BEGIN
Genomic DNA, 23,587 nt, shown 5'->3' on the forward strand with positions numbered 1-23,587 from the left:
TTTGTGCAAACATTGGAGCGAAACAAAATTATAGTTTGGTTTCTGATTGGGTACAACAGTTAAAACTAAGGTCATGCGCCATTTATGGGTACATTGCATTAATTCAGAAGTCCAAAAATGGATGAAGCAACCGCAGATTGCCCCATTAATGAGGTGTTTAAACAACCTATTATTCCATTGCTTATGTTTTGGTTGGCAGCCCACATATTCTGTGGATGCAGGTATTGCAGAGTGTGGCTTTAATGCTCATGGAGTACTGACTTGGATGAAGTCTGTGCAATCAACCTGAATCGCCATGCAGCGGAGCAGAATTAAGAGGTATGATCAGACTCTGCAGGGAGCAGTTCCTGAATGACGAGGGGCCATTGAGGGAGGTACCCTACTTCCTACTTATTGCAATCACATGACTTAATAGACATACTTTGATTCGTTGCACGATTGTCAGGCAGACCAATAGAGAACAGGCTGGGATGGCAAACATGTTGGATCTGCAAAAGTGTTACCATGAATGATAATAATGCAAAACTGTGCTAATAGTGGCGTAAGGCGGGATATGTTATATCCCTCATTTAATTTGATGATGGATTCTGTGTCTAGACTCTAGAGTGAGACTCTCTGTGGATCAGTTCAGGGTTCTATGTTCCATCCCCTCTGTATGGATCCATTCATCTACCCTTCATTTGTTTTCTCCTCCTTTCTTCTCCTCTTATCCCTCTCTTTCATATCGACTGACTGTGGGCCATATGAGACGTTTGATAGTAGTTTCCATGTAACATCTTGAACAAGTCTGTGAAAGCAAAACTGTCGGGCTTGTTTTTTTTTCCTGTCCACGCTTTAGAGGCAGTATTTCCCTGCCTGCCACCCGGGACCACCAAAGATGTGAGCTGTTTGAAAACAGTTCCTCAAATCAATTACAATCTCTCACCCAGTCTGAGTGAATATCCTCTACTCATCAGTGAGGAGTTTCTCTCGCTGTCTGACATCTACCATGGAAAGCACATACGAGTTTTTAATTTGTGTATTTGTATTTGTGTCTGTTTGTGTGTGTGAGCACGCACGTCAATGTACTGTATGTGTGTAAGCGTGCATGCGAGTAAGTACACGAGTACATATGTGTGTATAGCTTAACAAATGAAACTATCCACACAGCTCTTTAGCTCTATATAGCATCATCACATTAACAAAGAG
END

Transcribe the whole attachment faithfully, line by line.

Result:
Genomic DNA, 23,587 nt, shown 5'->3' on the forward strand with positions numbered 1-23,587 from the left:
TTTGTGCAAACATTGGAGCGAAACAAAATTATAGTTTGGTTTCTGATTGGGTACAACAGTTAAAACTAAGGTCATGCGCCATTTATGGGTACATTGCATTAATTCAGAAGTCCAAAAATGGATGAAGCAACCGCAGATTGCCCCATTAATGAGGTGTTTAAACAACCTATTATTCCATTGCTTATGTTTTGGTTGGCAGCCCACATATTCTGTGGATGCAGGTATTGCAGAGTGTGGCTTTAATGCTCATGGAGTACTGACTTGGATGAAGTCTGTGCAATCAACCTGAATCGCCATGCAGCGGAGCAGAATTAAGAGGTATGATCAGACTCTGCAGGGAGCAGTTCCTGAATGACGAGGGGCCATTGAGGGAGGTACCCTACTTCCTACTTATTGCAATCACATGACTTAATAGACATACTTTGATTCGTTGCACGATTGTCAGGCAGACCAATAGAGAACAGGCTGGGATGGCAAACATGTTGGATCTGCAAAAGTGTTACCATGAATGATAATAATGCAAAACTGTGCTAATAGTGGCGTAAGGCGGGATATGTTATATCCCTCATTTAATTTGATGATGGATTCTGTGTCTAGACTCTAGAGTGAGACTCTCTGTGGATCAGTTCAGGGTTCTATGTTCCATCCCCTCTGTATGGATCCATTCATCTACCCTTCATTTGTTTTCTCCTCCTTTCTTCTCCTCTTATCCCTCTCTTTCATATCGACTGACTGTGGGCCATATGAGACGTTTGATAGTAGTTTCCATGTAACATCTTGAACAAGTCTGTGAAAGCAAAACTGTCGGGCTTGTTTTTTTTTCCTGTCCACGCTTTAGAGGCAGTATTTCCCTGCCTGCCACCCGGGACCACCAAAGATGTGAGCTGTTTGAAAACAGTTCCTCAAATCAATTACAATCTCTCACCCAGTCTGAGTGAATATCCTCTACTCATCAGTGAGGAGTTTCTCTCGCTGTCTGACATCTACCATGGAAAGCACATACGAGTTTTTAATTTGTGTATTTGTATTTGTGTCTGTTTGTGTGTGTGAGCACGCACGTCAATGTACTGTATGTGTGTAAGCGTGCATGCGAGTAAGTACACGAGTACATATGTGTGTATAGCTTAACAAATGAAACTATCCACACAGCTCTTTAGCTCTATATAGCATCATCACATTAACAAAGAG